The thought of your former spouse in Texas kidnapping your child can be terrifying enough. But even more frightening is the thought of your former spouse kidnapping your child and flying him or her to a different country. Fortunately, the United States is a participant of the Hague Convention, which makes it easier for custodial parents to get their children returned after being abducted.
How does the Hague Convention work?
Every country has different laws concerning child custody. If one parent loses a custody case during a divorce, that person may decide to grab the child and flee to another country where he or she believes the laws are in his or her favor. An individual may also mistakenly believe that the authorities cannot track him or her if he or she runs to another country.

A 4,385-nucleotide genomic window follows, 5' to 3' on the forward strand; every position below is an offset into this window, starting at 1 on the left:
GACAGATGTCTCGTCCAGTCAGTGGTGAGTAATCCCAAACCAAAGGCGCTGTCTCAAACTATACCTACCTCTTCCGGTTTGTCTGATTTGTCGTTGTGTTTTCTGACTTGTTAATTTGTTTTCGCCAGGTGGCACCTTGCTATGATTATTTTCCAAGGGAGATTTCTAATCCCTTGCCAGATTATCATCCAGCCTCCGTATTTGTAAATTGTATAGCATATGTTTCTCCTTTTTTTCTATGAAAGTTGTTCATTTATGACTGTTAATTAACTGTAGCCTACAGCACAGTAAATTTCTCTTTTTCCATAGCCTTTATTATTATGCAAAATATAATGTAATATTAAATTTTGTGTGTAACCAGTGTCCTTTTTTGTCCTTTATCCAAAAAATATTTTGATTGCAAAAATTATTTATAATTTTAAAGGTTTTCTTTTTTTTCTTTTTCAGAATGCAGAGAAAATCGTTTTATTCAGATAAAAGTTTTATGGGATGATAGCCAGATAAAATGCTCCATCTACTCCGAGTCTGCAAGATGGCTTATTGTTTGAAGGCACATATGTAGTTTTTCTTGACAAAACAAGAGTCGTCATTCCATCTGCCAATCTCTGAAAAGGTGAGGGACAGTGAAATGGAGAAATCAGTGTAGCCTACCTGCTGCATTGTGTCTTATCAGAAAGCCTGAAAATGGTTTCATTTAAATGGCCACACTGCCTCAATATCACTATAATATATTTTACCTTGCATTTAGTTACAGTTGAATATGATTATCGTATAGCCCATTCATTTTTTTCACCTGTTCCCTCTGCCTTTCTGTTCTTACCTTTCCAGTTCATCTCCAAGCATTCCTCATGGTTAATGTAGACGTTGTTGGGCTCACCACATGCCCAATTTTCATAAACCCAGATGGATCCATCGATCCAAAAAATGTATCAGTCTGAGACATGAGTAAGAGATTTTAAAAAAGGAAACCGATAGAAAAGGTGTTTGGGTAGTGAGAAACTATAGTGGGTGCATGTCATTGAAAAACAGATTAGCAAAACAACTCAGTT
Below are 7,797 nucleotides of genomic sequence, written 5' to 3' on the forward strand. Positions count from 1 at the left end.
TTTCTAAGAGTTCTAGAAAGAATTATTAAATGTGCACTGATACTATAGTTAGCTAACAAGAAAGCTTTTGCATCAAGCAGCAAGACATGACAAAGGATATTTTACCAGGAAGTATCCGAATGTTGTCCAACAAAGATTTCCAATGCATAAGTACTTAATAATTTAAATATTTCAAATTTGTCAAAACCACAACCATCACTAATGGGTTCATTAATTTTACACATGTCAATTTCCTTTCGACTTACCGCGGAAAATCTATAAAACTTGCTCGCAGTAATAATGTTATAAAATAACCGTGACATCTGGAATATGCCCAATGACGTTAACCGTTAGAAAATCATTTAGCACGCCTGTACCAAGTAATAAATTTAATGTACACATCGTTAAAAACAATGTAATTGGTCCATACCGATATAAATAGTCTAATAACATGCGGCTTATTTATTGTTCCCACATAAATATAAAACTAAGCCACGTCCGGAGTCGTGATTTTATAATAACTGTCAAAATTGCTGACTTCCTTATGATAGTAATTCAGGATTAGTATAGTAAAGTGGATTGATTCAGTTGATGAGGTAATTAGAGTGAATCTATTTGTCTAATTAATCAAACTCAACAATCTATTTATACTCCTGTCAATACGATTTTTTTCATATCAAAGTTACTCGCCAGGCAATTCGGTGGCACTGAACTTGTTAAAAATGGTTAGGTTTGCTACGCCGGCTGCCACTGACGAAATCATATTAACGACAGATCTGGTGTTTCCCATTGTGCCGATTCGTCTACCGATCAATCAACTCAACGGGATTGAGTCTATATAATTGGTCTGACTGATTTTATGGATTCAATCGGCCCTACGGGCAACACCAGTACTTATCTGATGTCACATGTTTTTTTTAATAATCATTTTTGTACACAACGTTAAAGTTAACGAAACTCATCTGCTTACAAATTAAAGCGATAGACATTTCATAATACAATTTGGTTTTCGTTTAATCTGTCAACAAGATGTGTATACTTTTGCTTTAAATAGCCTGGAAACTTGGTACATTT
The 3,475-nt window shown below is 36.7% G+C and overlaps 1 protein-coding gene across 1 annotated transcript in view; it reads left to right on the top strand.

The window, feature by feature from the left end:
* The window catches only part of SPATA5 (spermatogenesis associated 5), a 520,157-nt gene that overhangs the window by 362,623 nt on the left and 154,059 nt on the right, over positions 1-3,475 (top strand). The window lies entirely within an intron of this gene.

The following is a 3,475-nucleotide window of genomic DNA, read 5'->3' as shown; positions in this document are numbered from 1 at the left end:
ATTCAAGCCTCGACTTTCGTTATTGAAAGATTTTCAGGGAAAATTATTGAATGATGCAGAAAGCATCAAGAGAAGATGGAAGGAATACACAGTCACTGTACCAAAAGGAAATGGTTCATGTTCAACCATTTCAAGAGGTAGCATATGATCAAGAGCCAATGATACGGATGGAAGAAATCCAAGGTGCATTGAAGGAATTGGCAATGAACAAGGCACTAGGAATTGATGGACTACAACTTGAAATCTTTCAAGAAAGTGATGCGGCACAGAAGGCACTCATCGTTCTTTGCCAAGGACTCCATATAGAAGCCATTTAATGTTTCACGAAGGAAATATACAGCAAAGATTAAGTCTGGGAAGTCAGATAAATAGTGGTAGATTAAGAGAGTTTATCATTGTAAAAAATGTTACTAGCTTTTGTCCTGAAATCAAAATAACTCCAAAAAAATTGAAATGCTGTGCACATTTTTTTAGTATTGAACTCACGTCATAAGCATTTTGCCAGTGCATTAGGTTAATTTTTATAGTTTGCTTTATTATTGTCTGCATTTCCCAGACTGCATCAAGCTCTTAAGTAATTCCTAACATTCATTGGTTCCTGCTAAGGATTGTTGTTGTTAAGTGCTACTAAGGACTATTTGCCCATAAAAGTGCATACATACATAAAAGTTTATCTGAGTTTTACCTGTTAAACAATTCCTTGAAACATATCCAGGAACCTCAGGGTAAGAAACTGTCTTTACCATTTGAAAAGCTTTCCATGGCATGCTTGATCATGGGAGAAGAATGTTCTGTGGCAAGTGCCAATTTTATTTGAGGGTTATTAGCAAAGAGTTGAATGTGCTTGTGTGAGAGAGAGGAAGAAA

If the country follows the Hague Convention, its laws won’t apply to the situation. Instead, the parent and child will be sent back to the United States, where the parent will probably face legal action. However, there are situations in which a child may not be returned. If a kid is old enough to make an informed decision and wants to stay with the parent, he or she may not be forced to return to the United States. A child may also not be returned if a year has passed since the abduction or if he or she may be harmed if he or she returns to the United States.
What you should do if your kid is abducted
Navigating the Hague Convention can be a complicated and unfamiliar process. An attorney could help you request your child’s return and present evidence that he or she was abducted from his or her home. A lawyer could also help you with other aspects of the case, like dealing with your former spouse once he or she has returned to the United States with your child.